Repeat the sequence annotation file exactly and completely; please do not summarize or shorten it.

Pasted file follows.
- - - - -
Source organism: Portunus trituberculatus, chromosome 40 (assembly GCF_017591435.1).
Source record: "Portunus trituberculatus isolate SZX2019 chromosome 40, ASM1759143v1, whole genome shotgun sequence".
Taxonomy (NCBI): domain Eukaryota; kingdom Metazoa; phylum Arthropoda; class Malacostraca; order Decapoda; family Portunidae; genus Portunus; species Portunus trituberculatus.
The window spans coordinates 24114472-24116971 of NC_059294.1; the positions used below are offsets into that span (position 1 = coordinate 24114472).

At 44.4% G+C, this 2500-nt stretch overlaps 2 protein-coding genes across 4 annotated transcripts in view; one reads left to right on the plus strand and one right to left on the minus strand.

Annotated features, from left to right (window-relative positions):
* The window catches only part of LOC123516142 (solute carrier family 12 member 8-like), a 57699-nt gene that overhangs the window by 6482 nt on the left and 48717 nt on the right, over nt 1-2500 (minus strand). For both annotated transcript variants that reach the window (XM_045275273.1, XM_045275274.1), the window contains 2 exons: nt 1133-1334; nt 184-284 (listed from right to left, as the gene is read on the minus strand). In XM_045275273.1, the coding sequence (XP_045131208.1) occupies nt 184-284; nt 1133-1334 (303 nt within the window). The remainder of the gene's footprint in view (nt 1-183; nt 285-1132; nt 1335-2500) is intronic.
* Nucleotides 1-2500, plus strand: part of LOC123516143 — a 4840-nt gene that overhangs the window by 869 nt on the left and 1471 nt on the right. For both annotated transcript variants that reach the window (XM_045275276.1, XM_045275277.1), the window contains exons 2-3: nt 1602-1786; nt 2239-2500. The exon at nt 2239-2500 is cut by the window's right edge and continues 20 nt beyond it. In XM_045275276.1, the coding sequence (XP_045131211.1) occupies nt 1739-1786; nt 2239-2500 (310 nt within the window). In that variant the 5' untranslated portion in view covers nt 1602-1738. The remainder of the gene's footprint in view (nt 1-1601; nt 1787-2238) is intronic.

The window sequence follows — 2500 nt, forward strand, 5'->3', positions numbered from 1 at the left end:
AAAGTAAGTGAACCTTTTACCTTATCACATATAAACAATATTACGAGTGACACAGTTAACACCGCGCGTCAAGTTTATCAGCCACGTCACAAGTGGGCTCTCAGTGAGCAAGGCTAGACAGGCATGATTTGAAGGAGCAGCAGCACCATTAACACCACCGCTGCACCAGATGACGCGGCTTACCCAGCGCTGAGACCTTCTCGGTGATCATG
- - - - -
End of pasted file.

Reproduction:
Source organism: Portunus trituberculatus, chromosome 40 (assembly GCF_017591435.1).
Source record: "Portunus trituberculatus isolate SZX2019 chromosome 40, ASM1759143v1, whole genome shotgun sequence".
Taxonomy (NCBI): domain Eukaryota; kingdom Metazoa; phylum Arthropoda; class Malacostraca; order Decapoda; family Portunidae; genus Portunus; species Portunus trituberculatus.
The window spans coordinates 24114472-24116971 of NC_059294.1; the positions used below are offsets into that span (position 1 = coordinate 24114472).

At 44.4% G+C, this 2500-nt stretch overlaps 2 protein-coding genes across 4 annotated transcripts in view; one reads left to right on the plus strand and one right to left on the minus strand.

Annotated features, from left to right (window-relative positions):
* The window catches only part of LOC123516142 (solute carrier family 12 member 8-like), a 57699-nt gene that overhangs the window by 6482 nt on the left and 48717 nt on the right, over nt 1-2500 (minus strand). For both annotated transcript variants that reach the window (XM_045275273.1, XM_045275274.1), the window contains 2 exons: nt 1133-1334; nt 184-284 (listed from right to left, as the gene is read on the minus strand). In XM_045275273.1, the coding sequence (XP_045131208.1) occupies nt 184-284; nt 1133-1334 (303 nt within the window). The remainder of the gene's footprint in view (nt 1-183; nt 285-1132; nt 1335-2500) is intronic.
* Nucleotides 1-2500, plus strand: part of LOC123516143 — a 4840-nt gene that overhangs the window by 869 nt on the left and 1471 nt on the right. For both annotated transcript variants that reach the window (XM_045275276.1, XM_045275277.1), the window contains exons 2-3: nt 1602-1786; nt 2239-2500. The exon at nt 2239-2500 is cut by the window's right edge and continues 20 nt beyond it. In XM_045275276.1, the coding sequence (XP_045131211.1) occupies nt 1739-1786; nt 2239-2500 (310 nt within the window). In that variant the 5' untranslated portion in view covers nt 1602-1738. The remainder of the gene's footprint in view (nt 1-1601; nt 1787-2238) is intronic.

The window sequence follows — 2500 nt, forward strand, 5'->3', positions numbered from 1 at the left end:
AAAGTAAGTGAACCTTTTACCTTATCACATATAAACAATATTACGAGTGACACAGTTAACACCGCGCGTCAAGTTTATCAGCCACGTCACAAGTGGGCTCTCAGTGAGCAAGGCTAGACAGGCATGATTTGAAGGAGCAGCAGCACCATTAACACCACCGCTGCACCAGATGACGCGGCTTACCCAGCGCTGAGACCTTCTCGGTGATCATG